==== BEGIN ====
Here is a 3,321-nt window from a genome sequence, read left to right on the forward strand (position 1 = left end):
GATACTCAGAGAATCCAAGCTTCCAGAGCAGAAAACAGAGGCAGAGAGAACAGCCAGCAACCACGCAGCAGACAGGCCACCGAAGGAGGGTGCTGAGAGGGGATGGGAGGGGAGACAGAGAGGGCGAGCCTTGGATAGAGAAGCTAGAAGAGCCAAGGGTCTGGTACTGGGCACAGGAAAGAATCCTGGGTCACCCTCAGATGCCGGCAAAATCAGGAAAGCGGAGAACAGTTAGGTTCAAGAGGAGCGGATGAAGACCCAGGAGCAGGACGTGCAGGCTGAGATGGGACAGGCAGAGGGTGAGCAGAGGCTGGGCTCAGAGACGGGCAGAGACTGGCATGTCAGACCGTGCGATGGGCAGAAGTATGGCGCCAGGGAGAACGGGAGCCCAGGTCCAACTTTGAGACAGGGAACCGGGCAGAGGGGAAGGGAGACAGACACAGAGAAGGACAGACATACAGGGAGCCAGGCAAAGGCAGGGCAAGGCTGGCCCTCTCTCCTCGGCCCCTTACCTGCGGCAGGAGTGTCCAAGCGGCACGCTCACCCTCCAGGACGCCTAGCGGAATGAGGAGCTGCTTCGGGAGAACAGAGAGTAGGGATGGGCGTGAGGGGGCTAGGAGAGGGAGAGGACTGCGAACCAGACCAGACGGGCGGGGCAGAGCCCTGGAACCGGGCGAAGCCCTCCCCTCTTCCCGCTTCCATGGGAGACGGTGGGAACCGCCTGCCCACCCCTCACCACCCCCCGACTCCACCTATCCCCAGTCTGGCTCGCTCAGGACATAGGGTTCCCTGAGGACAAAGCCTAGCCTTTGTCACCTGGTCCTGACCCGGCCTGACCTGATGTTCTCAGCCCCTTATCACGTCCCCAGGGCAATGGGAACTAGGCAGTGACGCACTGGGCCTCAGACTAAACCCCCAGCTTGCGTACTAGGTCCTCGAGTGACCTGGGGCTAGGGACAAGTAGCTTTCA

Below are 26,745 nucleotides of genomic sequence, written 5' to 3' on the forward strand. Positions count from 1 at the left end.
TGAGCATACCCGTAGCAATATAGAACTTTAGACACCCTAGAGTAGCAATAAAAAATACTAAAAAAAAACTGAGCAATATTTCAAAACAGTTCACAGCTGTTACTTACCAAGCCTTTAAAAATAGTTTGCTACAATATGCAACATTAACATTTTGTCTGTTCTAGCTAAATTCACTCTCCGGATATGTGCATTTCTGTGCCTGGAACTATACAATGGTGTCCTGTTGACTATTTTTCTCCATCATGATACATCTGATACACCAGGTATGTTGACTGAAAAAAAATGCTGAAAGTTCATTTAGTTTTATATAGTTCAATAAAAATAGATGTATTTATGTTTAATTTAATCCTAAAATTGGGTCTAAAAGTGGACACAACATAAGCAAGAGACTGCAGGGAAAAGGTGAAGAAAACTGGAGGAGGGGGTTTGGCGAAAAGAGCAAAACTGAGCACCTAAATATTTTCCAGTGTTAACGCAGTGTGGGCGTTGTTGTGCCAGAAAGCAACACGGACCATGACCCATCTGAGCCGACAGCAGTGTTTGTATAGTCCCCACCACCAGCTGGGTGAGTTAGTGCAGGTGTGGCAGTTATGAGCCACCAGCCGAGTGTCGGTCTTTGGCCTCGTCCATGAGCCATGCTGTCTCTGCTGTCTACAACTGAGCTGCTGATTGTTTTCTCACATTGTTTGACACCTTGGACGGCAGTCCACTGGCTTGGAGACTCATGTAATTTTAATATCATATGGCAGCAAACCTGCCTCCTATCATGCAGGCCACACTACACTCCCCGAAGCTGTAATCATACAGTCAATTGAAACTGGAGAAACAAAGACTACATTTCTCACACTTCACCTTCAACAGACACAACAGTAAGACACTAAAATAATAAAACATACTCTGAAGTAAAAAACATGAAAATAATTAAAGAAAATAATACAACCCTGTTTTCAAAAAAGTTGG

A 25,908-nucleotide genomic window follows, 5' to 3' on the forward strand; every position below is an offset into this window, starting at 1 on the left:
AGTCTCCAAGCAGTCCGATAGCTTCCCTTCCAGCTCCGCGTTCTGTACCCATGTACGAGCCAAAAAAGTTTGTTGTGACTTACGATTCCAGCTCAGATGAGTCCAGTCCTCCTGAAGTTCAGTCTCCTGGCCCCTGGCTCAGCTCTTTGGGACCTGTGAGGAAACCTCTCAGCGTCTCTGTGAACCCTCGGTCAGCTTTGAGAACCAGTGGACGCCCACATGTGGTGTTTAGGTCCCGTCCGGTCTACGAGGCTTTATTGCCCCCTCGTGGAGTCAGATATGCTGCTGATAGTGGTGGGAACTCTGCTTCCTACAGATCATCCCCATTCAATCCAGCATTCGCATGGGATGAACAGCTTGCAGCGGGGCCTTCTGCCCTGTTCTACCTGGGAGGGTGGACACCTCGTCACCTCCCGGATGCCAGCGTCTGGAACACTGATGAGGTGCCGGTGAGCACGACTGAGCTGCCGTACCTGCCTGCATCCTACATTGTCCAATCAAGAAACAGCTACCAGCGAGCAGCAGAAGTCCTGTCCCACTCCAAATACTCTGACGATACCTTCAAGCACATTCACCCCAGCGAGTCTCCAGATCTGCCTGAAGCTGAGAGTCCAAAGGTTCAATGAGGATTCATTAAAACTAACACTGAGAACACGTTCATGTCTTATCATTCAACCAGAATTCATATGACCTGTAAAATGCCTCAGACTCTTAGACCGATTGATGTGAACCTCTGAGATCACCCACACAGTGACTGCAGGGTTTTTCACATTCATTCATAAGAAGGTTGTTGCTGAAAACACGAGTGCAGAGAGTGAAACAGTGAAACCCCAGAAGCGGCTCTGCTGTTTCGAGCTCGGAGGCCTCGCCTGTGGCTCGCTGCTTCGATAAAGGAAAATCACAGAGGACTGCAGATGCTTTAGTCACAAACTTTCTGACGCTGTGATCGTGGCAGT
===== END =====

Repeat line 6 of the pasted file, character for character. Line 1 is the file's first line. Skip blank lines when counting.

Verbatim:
AGTCTCCAAGCAGTCCGATAGCTTCCCTTCCAGCTCCGCGTTCTGTACCCATGTACGAGCCAAAAAAGTTTGTTGTGACTTACGATTCCAGCTCAGATGAGTCCAGTCCTCCTGAAGTTCAGTCTCCTGGCCCCTGGCTCAGCTCTTTGGGACCTGTGAGGAAACCTCTCAGCGTCTCTGTGAACCCTCGGTCAGCTTTGAGAACCAGTGGACGCCCACATGTGGTGTTTAGGTCCCGTCCGGTCTACGAGGCTTTATTGCCCCCTCGTGGAGTCAGATATGCTGCTGATAGTGGTGGGAACTCTGCTTCCTACAGATCATCCCCATTCAATCCAGCATTCGCATGGGATGAACAGCTTGCAGCGGGGCCTTCTGCCCTGTTCTACCTGGGAGGGTGGACACCTCGTCACCTCCCGGATGCCAGCGTCTGGAACACTGATGAGGTGCCGGTGAGCACGACTGAGCTGCCGTACCTGCCTGCATCCTACATTGTCCAATCAAGAAACAGCTACCAGCGAGCAGCAGAAGTCCTGTCCCACTCCAAATACTCTGACGATACCTTCAAGCACATTCACCCCAGCGAGTCTCCAGATCTGCCTGAAGCTGAGAGTCCAAAGGTTCAATGAGGATTCATTAAAACTAACACTGAGAACACGTTCATGTCTTATCATTCAACCAGAATTCATATGACCTGTAAAATGCCTCAGACTCTTAGACCGATTGATGTGAACCTCTGAGATCACCCACACAGTGACTGCAGGGTTTTTCACATTCATTCATAAGAAGGTTGTTGCTGAAAACACGAGTGCAGAGAGTGAAACAGTGAAACCCCAGAAGCGGCTCTGCTGTTTCGAGCTCGGAGGCCTCGCCTGTGGCTCGCTGCTTCGATAAAGGAAAATCACAGAGGACTGCAGATGCTTTAGTCACAAACTTTCTGACGCTGTGATCGTGGCAGT